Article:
Surprise, its M. Night Shyamalan! He has been on a bit of an upswing lately. After he did The Visit, which was better than expected. And after he did Split, which was really great thanks to acting performances and of course, a surprise sequel.

Now, with Glass, we find ourselves with a trilogy no one would have expected a few years ago. Split works really well as a sequel to Unbreakable, maybe more so because no one expected it to be a sequel.

Unbreakable still holds up today, as a slow origin story and realizing that one might be something greater than everyone else around him. With Glass he has quite a task. Can he fully combine these two films, and bring about some sort of resolution? Because I don’t think anyone is expecting it to continue after Glass, into some just Shyamalan franchise of supers. An update is what we want, not a never ending story.

But hey, I am willing to change my mind should this be awesome.

“Yo lady. Check that door. It’s glass, isn’t it?”

It turns out, that the more I talk about really what goes on in this movie, the more I might accidentally give away in terms of it its plot. As of now, Kevin Crumb and company (James McAvoy) have created the Beast and are causing havok, doing their own thing. Casey (Anya Taylor-Joy) is returning to her regular life, and is in a better home situation.

Dunn (Bruce Willis) runs his own security business, while also spending time looking for people to help, and right now, The Beast. His son (Spencer Treat Clark) is now grown up, but still on his side and his “tech base guy”.

Elijah Price (Samuel L. Jackson) has been in a mental hospital for some time, and his mom (Charlayne Woodard) is still alive! And we also have Dr. Ellie Staple (Sarah Paulson) as a psychiatrist, who has a very specific niche.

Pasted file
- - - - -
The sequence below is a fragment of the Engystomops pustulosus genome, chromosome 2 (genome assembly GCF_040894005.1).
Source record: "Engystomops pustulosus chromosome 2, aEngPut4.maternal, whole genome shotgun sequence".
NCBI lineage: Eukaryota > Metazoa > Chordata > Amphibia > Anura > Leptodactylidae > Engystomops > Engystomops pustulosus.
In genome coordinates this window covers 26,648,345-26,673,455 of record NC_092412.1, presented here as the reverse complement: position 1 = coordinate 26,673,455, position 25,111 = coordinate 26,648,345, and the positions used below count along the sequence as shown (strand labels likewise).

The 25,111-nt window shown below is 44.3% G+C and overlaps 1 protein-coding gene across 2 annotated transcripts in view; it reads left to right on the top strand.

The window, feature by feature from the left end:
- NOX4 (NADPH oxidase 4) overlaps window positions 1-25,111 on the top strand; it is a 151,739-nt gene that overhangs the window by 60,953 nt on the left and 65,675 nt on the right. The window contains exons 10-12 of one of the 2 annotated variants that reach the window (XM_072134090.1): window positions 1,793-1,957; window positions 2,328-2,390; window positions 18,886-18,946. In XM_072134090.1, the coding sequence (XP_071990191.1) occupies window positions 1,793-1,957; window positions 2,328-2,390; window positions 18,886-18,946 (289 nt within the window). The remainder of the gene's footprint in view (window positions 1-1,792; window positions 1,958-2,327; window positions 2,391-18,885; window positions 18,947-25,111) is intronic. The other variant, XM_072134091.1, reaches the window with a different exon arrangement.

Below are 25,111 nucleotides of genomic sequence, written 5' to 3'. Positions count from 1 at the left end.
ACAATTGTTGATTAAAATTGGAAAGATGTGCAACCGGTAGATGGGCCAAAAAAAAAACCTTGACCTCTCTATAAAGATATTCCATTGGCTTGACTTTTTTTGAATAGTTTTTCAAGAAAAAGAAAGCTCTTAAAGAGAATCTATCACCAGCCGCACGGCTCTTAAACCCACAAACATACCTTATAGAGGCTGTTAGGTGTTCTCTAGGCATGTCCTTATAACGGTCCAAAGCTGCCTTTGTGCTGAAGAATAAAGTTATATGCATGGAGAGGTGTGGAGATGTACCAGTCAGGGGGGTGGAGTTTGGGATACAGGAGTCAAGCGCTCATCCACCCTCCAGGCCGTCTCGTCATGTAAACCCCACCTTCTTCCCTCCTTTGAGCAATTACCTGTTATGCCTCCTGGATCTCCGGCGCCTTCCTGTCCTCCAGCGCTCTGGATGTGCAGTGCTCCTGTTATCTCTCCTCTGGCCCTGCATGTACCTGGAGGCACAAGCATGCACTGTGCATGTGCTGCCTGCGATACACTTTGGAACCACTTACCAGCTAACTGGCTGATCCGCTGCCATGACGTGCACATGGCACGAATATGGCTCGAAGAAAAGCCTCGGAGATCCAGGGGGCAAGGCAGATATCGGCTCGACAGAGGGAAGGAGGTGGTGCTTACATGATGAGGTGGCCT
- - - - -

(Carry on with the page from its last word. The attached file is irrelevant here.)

Also starring Luke Kirby and Adam David Thompson as workers.

What a climatic battle of super people! Wait

First of all, I think general audiences are going to HATE Glass. We have the potential ending of a franchise, two superhuman forces coming to collide. Is it going to be an epic game of cat and mouse? Is it going to be a huge brawl after huge brawl? How is he going to make it feel realistic like Unbreakable?

No, nothing like that. Instead, most of what I imagine people will suspect is going to happen really quickly, and the other 85% of the movie will be something you did not expect. I know I didn’t, but I didn’t see a trailer and so went in with my own regular expectations.

Now I am not saying where it went was bad, it was just extremely weird and unexpected. Specifically, Paulson’s character I really hated, and yet, we were supposed to hate her. There was just other things off with it. The situation she was in, her conversations, they didn’t feel natural so it took me out of the realism they were going for.

This is a lot more than anyone bargained for. And for a lot of the film, I was still sort of digging it. I didn’t think the direction was bad. But the ending. The ending is a mess of “twists” and what felt like a never ending movie. This movie at 129 minutes feels like its three hours. It is very slow paced, and feels like there are multiple regular ending spots.

McAvoy is still fan-fucking-tastic. What we wanted was to see more of his sides, and I lost count, but I think we get to see the rest of his many faces. We get a lot of long shots of him going between his voices, and it is great to see the many transformations.

Samuel L. Jackson is not utilized enough, Bruce Willis looks great (and old) but is too quiet and also under utilized. We need more updates, damn it. It was great to see Clark and Woodward back after so long, replacing them would have been lame.

And finally, I am pretty sure the timing is really off in the movie. It sounds like they said it took place only 3 weeks after Split. Did it? No idea. But if so, then all this talk of 19 years is bullshit, unless Split took place in the future compared to when it came out. And if Glass is only 3 weeks later, from a few years ago, some of the references made don’t make sense. Damn it, I hate it when timelines are confusing and characters can reference songs that aren’t out yet.

Let’s end the review on this note. Again, Glass is weird, it tries to do something different. It succeeded at being different. And I don’t think people will be happy with that difference.